A funeral service is by no means all about mourning and loss; it is a celebration of a loved one’s life and all that that involves. The service offers all this to God on behalf of all present and in so doing is a powerful encouragement to faith, hope and love.

Does a Funeral Always Take Place In A Church?

Church of England ministers can conduct funerals in four different venues:

  • A church - normally be the church building where they are based
  • A crematorium chapel
  • A municipal or private cemetery - this might be in the cemetery chapel or just at the graveside
  • A natural burial ground - the service here could be in the chapel or meeting room of the ground, or at the graveside.

Funerals at St Thomas's Osbaldwick and St James's Murton

What Happens During A Funeral?

Church of England funerals usually follow a general order of service including the gathering, readings and sermon, prayers, commendation and farewell, committal and dismissal. A funeral service may also take place within a celebration of Holy Communion, and when this is the case the Liturgy of the Sacrament will usually occur after prayers but before the commendation and farewell.

The first part of a funeral service is The Gathering. During the gathering the minister may meet the coffin at the door of the church. The minister will welcome everyone and introduce the service. Prayers of Penitence and The Collect may be said and tributes may also be made at this point.

Readings and Sermons follow. One or more readings from the Bible will be said and may be followed by psalms or hymns. Following either the reading, prayers or hymns a sermon will be given.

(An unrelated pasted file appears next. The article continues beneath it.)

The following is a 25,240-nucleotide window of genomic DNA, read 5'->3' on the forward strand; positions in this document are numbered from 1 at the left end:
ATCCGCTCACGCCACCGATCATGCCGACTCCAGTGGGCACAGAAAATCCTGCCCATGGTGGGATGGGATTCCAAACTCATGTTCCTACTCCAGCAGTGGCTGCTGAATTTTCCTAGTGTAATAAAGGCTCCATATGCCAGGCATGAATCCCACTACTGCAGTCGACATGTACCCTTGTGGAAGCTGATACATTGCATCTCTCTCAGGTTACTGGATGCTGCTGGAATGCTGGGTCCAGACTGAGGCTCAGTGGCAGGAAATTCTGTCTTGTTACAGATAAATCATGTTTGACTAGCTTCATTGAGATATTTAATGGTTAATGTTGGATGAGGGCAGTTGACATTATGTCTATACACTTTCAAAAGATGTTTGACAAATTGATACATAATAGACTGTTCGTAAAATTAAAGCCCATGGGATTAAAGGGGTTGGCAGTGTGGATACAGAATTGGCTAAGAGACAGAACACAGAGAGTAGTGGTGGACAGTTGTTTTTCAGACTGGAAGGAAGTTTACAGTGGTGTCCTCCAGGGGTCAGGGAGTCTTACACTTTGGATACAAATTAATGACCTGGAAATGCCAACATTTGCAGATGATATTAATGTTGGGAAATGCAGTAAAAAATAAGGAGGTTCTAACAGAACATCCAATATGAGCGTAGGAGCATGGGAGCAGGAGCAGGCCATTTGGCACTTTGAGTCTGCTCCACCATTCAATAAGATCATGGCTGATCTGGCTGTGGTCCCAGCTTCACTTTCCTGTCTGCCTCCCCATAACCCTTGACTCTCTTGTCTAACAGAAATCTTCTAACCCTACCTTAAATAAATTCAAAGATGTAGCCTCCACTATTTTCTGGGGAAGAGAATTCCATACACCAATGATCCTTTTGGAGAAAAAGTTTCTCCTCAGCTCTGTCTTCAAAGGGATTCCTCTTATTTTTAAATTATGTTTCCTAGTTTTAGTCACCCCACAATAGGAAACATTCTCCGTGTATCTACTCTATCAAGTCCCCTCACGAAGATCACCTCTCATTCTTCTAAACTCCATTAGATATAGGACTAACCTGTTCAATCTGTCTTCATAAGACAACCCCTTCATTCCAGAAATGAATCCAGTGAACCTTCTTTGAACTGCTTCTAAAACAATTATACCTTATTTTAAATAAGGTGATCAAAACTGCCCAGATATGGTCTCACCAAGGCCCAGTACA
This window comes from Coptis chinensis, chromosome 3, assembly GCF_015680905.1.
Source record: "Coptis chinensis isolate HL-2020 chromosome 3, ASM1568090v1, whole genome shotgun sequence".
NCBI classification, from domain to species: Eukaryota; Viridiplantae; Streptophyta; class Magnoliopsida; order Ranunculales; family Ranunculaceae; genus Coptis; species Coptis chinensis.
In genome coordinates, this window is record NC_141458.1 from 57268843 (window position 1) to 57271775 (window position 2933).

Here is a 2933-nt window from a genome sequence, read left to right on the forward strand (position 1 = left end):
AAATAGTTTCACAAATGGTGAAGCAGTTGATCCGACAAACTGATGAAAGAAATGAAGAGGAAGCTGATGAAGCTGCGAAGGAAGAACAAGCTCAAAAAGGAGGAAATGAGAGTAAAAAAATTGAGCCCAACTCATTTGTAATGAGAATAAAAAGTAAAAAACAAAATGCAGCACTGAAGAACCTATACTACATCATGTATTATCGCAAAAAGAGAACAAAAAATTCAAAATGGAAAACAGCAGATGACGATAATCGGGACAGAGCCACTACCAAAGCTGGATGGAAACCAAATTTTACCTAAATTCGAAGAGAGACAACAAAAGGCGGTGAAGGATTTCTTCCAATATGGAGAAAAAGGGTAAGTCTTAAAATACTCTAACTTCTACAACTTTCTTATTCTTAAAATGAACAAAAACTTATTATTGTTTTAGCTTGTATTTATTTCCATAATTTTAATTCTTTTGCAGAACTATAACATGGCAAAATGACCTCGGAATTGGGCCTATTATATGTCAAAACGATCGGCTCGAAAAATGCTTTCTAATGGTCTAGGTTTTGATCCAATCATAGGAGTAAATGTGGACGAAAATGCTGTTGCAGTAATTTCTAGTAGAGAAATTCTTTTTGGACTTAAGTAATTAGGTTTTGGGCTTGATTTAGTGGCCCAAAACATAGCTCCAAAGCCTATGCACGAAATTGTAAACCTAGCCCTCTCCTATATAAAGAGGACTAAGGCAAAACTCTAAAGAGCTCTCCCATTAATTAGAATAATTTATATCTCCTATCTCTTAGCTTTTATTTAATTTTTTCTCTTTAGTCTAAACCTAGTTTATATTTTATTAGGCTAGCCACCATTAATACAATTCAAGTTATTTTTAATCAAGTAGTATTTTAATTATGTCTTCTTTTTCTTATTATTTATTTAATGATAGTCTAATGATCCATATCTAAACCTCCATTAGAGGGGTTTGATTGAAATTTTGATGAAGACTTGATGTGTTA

A sequence of prayers at a Church of England funeral usually begins with thanksgiving for the life of the deceased, prayers for those who mourn, Prayers of Penitence (if they were not said at the gathering) and finally prayers for readiness to live in the light of eternity.

During the Commendation and Farewell the deceased is commended to God in an authorised manner. The minister stands by the coffin and, if appropriate, the mourners may gather round too. A period of silence leads into the prayer of commendation, in which the person who has died is entrusted to the love and mercy of God.

The committal is perhaps the most solemn moment of a Church of England funeral service, and it may take place at the graveside, in a crematorium chapel or in the church before the body of the deceased is transported to the crematorium. During the committal either the coffin is lowered in to the grave or the coffin is moved out of site at the crematorium. If the committal takes place at the grave, then handfuls of earth will be scattered over the top of the coffin once it has been fully lowered. This can be a tremendously emotional time for the bereaved.

How Can I Decide On A Bible Reading?

You may have some ideas for a Bible passage already, or you may need more help with the choices. Talk through with the minister about what options are available. A selection of some of the most popular choices of Bible readings can be found here.

Is It OK To Take A Child To A Funeral?

If the child wants to go, and the family is comfortable with the decision, there is no reason why a child should not go to a funeral. It is helpful if a particular adult is able to be with children and explain to them what is happening.

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